TOKYO, Japan — An independent panel investigating last year’s accident at Fukushima Daiichi nuclear power plant blamed the disaster on collusion between the government, the facility’s operator and regulators.
In the most damning commentary yet on the triple meltdown at the facility on March 11, 2011, the parliament-appointed panel said authorities had failed to heed warnings about the possibility of a catastrophic earthquake and tsunami in the area.
“The Fukushima Nuclear Power Plant accident was the result of collusion between the government, the regulators and Tepco, and the lack of governance by said parties,” the panel said in an English summary of the 641-page Japanese report.
“They effectively betrayed the nation’s right to be safe from nuclear accidents. Therefore, we conclude that the accident was clearly ‘man-made.'”
Compiled after six months of work that included 900 hours of hearings and interviews with 1,167 people, the report is far more scathing than that released by the plant’s operator Tokyo Electric Power (Tepco).
In its account, the utility blamed the government for its poor handling of the immediate aftermath of the accident and defended the actions of Tepco officials. The firm, which faces a huge clean-up, decommissioning and compensation bill, was effectively nationalized last month when the government injected $12.5 billion in public funds.
The 10-member panel, led by Kiyoshi Kurokawa, a professor emeritus at Tokyo University, did not pull any punches.
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Kurokawa’s introduction was a sweeping vilification of cultural traits he said had ensured the disaster was “made in Japan.” “What must be admitted — very painfully — is that this was a disaster ‘Made in Japan,'” he said.
“Its fundamental causes are to be found in the ingrained conventions of Japanese culture: our reflexive obedience; our reluctance to question authority; our devotion to ‘sticking with the program’; our groupism; and our insularity.
“Had other Japanese been in the shoes of those who bear responsibility for this accident, the result may well have been the same.”
The panel said the nuclear industry watchdog had failed to adopt global safety standards that could have prevented the core meltdown of three of the plant’s six reactors.
The accident sent huge quantities of radioactive substances into the atmosphere and forced the evacuation of about 150,000 people.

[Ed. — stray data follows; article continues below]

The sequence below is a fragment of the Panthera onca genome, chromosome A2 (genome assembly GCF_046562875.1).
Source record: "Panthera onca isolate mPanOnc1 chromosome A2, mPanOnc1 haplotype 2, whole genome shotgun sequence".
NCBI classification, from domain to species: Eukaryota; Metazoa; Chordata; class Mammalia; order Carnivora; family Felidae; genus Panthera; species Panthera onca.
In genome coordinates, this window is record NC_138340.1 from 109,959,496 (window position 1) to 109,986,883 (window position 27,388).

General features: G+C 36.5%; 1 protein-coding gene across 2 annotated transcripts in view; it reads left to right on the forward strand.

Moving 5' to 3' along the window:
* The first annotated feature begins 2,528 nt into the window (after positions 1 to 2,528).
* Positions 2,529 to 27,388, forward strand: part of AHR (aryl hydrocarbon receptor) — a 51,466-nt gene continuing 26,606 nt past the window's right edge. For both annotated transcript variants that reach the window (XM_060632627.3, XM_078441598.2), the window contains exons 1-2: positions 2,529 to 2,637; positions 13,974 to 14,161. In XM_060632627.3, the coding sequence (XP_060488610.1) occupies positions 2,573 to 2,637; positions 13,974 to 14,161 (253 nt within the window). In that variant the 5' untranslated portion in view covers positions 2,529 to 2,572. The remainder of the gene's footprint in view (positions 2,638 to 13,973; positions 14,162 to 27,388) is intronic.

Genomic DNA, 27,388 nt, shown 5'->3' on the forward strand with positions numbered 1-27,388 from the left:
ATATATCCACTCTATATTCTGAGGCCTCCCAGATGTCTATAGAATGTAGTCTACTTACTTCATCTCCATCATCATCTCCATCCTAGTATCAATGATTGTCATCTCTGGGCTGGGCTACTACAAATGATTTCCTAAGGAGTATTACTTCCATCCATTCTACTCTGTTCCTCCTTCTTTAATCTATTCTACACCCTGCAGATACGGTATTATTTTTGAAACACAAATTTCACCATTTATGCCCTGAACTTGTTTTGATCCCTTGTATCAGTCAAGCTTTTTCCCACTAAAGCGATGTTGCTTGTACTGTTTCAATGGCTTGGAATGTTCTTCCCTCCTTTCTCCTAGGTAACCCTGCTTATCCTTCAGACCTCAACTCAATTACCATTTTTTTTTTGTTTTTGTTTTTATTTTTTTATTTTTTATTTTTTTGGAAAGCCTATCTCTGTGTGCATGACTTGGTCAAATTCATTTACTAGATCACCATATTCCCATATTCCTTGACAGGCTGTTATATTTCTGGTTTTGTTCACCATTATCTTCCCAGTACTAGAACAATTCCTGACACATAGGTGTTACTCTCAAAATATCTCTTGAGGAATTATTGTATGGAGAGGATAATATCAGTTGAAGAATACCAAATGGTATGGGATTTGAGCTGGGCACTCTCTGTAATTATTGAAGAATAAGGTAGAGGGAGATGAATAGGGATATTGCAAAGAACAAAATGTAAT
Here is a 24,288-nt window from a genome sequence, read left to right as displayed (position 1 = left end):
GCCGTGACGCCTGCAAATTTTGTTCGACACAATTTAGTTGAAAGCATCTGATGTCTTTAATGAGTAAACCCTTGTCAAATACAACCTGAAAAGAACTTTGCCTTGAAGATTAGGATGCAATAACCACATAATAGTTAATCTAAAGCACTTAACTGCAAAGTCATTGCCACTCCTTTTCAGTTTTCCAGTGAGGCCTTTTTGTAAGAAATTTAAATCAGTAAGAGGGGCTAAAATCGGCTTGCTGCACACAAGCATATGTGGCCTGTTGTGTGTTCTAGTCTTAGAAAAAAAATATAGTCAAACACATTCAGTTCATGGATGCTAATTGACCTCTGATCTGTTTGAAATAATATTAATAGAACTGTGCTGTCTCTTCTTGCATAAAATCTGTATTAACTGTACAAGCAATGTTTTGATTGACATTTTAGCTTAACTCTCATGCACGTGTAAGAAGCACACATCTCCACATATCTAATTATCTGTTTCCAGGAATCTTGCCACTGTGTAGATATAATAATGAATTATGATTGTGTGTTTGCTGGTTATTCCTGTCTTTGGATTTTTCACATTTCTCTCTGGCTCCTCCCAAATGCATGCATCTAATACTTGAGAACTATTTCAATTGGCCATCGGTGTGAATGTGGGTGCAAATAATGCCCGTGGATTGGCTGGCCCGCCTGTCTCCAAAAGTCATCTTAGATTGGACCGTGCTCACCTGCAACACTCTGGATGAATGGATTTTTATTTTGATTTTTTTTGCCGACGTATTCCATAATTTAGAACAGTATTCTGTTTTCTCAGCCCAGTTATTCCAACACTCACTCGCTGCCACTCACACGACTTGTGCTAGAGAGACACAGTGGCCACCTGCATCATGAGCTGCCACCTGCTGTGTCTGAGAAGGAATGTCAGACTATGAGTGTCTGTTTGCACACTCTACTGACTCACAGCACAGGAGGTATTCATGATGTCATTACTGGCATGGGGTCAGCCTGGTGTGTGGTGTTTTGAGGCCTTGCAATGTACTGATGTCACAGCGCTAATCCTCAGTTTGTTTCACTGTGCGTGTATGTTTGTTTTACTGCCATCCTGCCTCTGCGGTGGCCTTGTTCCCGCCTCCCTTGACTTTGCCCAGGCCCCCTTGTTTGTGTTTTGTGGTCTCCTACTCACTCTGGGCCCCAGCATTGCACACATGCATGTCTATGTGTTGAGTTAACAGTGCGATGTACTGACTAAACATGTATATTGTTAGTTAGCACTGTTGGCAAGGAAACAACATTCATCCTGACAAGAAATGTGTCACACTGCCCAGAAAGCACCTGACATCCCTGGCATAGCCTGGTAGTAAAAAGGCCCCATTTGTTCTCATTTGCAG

“Across the board, the Commission found ignorance and arrogance unforgivable for anyone or any organization that deals with nuclear power,” the report said. “We found a disregard for global trends and a disregard for public safety.”
The panel challenged Tepco’s assertion that the triple meltdown at the plant in northeast Japan had been caused solely by a towering tsunami, saying there was evidence that the magnitude-9 earthquake that preceded it could also have played a role.
“As for direct cause of the accident, the commission reached the conclusion that we cannot definitely say any devices that were important for safety were not damaged by the earthquake,” the panel said. ”We cannot rule out the possibility that a small-scale LOCA [loss-of-coolant accident] occurred at the reactor No. 1 in particular.”
Katsuhiko Ishibashi, a seismologist who served on the panel said: “We have proved that it cannot be said that there would have been no crisis without the tsunami.”
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The report was critical of Naoto Kan, prime minister at the time, whose “direct intervention” in the early days of the crisis had caused confusion in the chain of command and wasted valuable time.
Kan, who became an outspoken opponent of nuclear power during the crisis, told the panel he had decided to intervene in the emergency response because Tepco and safety officials appeared incapable of gaining control of the situation.
The parliamentary panel said there was no evidence, however, to support Kan’s claim that Tepco was preparing to withdraw all of its workers from the plant in the immediate aftermath of the accident.
The report was published on the same day a nuclear reactor in western Japan became the first to produce electricity since the accident.
All of the country’s 50 functioning nuclear reactors had been switched off in the wake of the accident to undergo safety checks.
The country was briefly without atomic power for the first time in more than 40 years after the last reactor went offline in early May. The No. 3 reactor at Oi nuclear power plant in Fukui prefecture is the first to be restarted after passing stress tests introduced last year.
“We have finally taken this first step,” said Hideki Toyomatsu, vice president of Kansai Electric Power, which operates the Oi plant. “But it is just a first step.”